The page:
Headwaters Foundation moves to support 15 immigrant workers fired from D’Amico


The Headwaters Foundation for Justice, a local organization that fights for social justice causes, recently announced it would boycott a venue catered by D’Amico & Partners to show support for the 15 Latino workers who were let go from the metro-area restaurant chain on March 31. Its annual “Allies for Justice” dinner will be held Wednesday at the Minneapolis Hilton instead of the University of Minnesota’s McNamara Center, where D’Amico has an exclusive contract.

D’Amico fired the 15 workers after receiving no-match letters for those employees from the Social Security Administration. (No-matches go out when a Social Security number can’t be verified.) A growing list of activists, including some politicians, allege that the company’s actions were unlawful and discriminatory. They want D’Amico to come to a fair agreement with the former employees, many of whom had worked there for over a decade. But D’Amico’s representatives maintain they acted within the law.

Headwaters explains on its Web site that moving the event “best supports our goal for the Allies for Justice celebration: to recognize exceptional social justice work in our community.” The current immigration system needs to be overhauled because it allows for human and civil rights violations, it states. “We stand with workers as they fight for justice in the workplace and support those working for national immigration laws that are fair and just.”

David Nicholson, program director of Headwaters, says the organization wasn’t pressured to do so, adding, “We wanted to be able to have a conversation about immigration reform.” About the D’Amico’s workers getting caught in the middle, he says, “This is what happens when we don’t have good policies in place.”

The Headwaters Foundation has provided financial support to Workers Interfaith Network, an aggressive advocate for the Latino workers. With WIN’s help, 13 of the 15 employees jointly filed discrimination charges with the Equal Employment Opportunities Commission in March. (The other two employees took steps to address the “no-match” with the Social Security Administration and have returned to their jobs, according to company information.) WIN activists have staged a number of protests at various D’Amico sites. They have also forwarded a thousand signed postcards from people petitioning the company to come to a fair resolution of the issue. Until then, the signers maintain they will boycott the restaurant chain.

WIN’s executive director, Matt Gladhue, defends the workers: “The only explanation for D’Amico’s actions seems to be that they made a decision about workers’ immigration status based on their race and national origin,” which Gladhue asserts violates state and federal laws.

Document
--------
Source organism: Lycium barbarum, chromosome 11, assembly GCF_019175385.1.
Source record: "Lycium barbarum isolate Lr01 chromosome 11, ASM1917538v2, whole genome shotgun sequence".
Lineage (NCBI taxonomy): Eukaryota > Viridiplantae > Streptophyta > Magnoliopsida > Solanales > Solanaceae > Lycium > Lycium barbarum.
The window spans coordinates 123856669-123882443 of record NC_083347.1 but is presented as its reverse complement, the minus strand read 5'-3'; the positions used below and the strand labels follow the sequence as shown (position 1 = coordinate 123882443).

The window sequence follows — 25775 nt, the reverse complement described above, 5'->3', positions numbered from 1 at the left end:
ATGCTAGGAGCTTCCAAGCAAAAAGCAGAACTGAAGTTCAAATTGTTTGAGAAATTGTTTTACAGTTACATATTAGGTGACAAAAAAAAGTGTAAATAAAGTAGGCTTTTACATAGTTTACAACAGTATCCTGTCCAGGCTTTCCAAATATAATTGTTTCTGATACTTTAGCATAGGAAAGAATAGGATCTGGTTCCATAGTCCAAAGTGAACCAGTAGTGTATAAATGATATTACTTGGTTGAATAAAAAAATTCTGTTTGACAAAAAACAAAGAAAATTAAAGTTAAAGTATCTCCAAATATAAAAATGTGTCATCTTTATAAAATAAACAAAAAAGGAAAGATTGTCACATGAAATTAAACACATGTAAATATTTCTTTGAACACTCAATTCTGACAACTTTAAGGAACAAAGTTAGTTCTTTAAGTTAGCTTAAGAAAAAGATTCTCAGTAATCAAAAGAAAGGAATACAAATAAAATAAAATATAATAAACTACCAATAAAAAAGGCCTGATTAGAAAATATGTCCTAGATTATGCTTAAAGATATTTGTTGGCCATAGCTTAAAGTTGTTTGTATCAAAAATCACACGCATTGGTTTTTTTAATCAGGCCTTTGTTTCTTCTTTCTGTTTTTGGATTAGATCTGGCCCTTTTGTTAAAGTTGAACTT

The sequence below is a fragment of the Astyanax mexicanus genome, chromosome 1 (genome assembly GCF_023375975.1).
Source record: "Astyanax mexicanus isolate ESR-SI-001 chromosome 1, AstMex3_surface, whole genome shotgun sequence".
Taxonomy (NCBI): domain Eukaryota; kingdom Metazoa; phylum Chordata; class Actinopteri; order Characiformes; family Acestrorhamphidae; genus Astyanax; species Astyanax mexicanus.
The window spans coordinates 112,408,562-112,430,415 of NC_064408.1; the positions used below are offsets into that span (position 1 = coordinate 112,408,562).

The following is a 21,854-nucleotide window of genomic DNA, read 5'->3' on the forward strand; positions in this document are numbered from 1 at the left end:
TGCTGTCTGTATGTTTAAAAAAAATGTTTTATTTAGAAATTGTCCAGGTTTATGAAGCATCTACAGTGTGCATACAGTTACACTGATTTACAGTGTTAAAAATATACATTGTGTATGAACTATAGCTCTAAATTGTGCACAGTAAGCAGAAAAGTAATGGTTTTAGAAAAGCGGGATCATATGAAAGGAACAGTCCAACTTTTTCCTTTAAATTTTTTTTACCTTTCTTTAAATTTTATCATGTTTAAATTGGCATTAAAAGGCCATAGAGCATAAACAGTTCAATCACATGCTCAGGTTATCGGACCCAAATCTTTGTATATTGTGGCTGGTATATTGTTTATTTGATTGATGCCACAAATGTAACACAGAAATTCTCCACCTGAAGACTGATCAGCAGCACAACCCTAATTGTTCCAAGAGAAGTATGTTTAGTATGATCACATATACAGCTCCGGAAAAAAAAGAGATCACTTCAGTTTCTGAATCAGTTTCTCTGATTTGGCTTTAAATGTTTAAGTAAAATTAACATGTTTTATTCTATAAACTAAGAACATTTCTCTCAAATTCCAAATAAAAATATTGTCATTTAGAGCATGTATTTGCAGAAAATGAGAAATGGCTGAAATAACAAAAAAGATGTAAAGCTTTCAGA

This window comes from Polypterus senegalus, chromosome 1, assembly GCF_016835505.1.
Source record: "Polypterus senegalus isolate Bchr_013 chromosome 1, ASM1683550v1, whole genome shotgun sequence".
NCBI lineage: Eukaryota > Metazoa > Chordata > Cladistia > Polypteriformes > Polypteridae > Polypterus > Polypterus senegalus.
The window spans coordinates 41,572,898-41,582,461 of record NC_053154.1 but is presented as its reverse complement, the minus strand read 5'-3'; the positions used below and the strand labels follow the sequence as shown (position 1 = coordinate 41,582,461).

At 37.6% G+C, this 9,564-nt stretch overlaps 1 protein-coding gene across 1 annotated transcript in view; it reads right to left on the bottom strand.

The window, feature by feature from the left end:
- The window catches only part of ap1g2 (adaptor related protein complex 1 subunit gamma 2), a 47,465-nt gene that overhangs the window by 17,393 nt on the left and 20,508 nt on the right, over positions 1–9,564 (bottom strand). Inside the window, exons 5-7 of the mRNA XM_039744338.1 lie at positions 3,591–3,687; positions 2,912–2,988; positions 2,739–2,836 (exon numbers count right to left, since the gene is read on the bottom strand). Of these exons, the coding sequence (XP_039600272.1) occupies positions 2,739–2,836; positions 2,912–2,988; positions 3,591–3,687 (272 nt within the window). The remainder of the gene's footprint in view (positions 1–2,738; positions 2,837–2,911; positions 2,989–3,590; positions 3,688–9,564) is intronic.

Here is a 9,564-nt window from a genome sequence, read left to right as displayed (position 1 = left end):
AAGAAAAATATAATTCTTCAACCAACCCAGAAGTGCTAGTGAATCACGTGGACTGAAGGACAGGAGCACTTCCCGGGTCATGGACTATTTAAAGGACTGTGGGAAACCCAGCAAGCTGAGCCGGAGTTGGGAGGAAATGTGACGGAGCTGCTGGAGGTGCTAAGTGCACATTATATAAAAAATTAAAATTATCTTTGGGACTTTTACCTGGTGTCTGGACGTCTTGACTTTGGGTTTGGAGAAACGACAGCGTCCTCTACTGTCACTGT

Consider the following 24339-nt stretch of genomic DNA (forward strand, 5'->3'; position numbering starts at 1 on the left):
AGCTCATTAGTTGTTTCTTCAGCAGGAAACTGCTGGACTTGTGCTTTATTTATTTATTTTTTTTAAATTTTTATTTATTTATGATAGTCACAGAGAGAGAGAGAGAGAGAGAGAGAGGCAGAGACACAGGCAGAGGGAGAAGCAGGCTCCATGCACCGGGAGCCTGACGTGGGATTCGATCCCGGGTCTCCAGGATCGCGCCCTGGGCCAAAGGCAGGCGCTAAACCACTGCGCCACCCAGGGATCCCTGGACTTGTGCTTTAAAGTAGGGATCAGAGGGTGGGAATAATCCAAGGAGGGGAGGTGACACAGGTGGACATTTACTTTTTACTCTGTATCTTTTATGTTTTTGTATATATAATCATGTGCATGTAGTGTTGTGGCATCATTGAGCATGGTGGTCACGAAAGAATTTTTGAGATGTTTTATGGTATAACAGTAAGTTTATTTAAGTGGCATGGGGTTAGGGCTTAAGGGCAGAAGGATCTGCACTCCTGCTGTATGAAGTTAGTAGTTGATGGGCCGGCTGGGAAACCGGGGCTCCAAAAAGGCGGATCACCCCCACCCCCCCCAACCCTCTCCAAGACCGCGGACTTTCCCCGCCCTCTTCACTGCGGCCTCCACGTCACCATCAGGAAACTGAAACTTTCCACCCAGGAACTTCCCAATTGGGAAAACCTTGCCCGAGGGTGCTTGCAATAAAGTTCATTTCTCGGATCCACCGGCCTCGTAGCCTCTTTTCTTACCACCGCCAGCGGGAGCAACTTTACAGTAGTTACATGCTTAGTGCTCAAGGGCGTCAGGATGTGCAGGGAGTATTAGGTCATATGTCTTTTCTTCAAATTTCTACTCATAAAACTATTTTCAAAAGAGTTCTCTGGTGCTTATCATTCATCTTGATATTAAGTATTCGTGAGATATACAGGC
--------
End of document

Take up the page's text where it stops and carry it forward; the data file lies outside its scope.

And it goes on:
Minneapolis City Councilwoman Elizabeth Glidden points out in a May 6 letter to D’Amico that the Social Security database is riddled with errors. “In fact, the SSA’s ‘no-match’ letter itself warns employers against taking any retaliatory action based on receipt of the no-match letter,” Glidden says. Using no-matches as an immigration enforcement tool, she says, “is contrary to our anti-discrimination laws, contrary to common sense as expressed by many business and labor organizations, and is harmful to individual workers and our economy.”

Additionally, a similar letter signed by five local legislators on May 1 urges D’Amico not to give in to a “climate of fear” regarding immigration policies nationwide.

Amy Rotenberg, a spokeswoman for D’Amico, says that as of Tuesday she was unaware of the politicians’ correspondence. She says D’Amico isn’t seeing any impact on sales as a result of the controversy. The company has recently sent its rebuttal to the EEOC. “We’re confident the charges will be dismissed,” Rotenberg says.

D’Amico has also retained security guards at some of the protests. It responded to those who sent them postcards. “We are very willing to explain what the facts are,” Rotenberg says. “People have been overwhelmingly supportive.”

As for Headwaters’ move, she says, “Clearly that’s their decision. Our position is that we won’t be bullied by WIN into breaking the law. If [Headwaters] can’t resist WIN’s thrust, we wish them good luck but that doesn’t change D’Amico’s position … we continue to run our business and do what we’re required to do to be a law-abiding company and community contributor.”

“This is a demonstration that is destined to fail,” Rotenberg says. “What they’re asking for we can’t provide. Nor can any other employer. It’s not a good recipe for success.”